Amazingly, for a man in his 70s who could not read or write - he could remember as if he were in his teens! He taught my daughter not to feel sorry, remorse, regret or anger about past times but to embrace the here and now and the people that are present. He taught her about birthrights, acceptance, and never letting go of a dream. In a place that still seemed to want to embrace past traditions, Red taught us that past traditions sometimes made for a better man now.
He inspired my daughter to listen to stories, read her history and try to make the world a better place. He discussed openly the times of the past and their impact on his life. She never witnessed anger or judgment, only fact and compassion as she would cry at the thought of a child being denied their right to learn to read.
Red inspired me to acknowledge the value in every human life regardless of what the world around me told me of their value. We don't spend enough time with our elders and we don't seem to encourage our children to either. We are so consumed with what they WILL BE, we forget the part of the lesson that tells them what others were denied in the past. We look upon those times in shameful silence failing to respect the truth of the times and respectfully present that truth to our sons and daughters. The worst part is we fail to recognize the priority of God in our lives and God's role in our futures.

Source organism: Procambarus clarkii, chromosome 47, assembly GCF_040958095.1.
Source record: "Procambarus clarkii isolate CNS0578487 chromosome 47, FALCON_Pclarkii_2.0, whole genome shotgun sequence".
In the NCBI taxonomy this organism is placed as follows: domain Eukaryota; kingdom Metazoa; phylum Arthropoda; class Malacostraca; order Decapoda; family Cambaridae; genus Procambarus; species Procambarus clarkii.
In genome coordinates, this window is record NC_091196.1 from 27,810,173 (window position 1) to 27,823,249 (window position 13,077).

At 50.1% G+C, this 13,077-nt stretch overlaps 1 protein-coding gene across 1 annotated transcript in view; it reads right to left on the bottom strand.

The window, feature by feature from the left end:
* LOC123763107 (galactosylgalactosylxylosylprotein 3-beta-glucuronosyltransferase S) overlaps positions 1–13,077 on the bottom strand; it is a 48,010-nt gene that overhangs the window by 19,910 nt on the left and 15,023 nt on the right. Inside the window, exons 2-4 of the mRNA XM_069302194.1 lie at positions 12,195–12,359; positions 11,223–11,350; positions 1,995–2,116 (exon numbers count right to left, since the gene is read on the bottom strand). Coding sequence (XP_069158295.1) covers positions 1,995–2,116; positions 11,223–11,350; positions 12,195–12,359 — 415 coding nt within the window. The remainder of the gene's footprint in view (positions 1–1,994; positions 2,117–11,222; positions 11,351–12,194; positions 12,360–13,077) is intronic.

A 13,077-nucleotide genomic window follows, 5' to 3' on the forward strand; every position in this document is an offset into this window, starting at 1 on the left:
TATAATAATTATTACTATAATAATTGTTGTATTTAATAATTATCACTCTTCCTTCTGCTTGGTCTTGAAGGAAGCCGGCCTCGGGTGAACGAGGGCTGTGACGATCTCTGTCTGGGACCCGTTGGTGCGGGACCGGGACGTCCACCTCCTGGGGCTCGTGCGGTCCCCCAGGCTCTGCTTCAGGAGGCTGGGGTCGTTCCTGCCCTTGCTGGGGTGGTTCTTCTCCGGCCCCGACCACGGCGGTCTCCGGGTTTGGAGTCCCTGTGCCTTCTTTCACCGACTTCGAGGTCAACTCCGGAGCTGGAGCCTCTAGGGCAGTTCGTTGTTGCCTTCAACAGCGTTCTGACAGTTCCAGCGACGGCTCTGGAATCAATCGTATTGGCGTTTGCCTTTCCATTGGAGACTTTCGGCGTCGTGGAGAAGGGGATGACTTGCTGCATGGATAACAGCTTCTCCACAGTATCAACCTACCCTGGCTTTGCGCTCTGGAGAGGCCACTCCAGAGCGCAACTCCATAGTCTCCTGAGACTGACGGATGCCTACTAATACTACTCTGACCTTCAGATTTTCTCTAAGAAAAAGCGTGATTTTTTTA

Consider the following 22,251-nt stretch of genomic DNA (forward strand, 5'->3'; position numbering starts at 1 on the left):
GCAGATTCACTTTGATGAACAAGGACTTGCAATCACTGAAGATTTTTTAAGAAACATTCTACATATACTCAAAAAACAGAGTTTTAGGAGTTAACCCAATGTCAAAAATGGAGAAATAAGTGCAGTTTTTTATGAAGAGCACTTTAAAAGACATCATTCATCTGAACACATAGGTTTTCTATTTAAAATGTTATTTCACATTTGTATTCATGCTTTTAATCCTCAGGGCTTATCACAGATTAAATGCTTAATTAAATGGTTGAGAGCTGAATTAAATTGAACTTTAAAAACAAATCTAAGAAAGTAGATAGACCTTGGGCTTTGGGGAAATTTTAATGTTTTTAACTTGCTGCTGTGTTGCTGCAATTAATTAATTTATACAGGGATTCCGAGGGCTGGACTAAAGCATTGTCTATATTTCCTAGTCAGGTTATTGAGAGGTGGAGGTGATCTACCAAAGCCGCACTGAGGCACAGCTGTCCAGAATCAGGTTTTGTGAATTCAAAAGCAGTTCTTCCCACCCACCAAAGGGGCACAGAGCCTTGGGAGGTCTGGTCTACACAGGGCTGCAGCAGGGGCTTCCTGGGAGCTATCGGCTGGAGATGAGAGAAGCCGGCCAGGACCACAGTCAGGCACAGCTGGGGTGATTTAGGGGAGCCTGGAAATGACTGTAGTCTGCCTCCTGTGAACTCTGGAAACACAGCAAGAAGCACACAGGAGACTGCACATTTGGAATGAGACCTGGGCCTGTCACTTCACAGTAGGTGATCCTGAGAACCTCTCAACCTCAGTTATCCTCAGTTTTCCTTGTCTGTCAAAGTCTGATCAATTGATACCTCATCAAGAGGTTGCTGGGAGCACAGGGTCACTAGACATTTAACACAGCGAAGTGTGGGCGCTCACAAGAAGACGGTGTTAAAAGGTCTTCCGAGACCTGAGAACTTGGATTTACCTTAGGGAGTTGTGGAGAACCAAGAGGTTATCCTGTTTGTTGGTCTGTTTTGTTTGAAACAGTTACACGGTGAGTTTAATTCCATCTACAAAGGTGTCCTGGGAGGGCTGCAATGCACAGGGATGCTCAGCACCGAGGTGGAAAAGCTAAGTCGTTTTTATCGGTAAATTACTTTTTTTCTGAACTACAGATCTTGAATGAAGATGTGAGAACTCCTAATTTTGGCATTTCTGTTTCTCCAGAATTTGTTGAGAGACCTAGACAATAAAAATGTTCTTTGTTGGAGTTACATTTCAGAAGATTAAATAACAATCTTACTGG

We moved a few years ago and I have lost touch with Red. There is not doubt however, that Red has never lost touch with the man he is. On the off chance that his life has transitioned to the higher ground, I am sure he is now teaching a few saints how to ride their spoiled horses.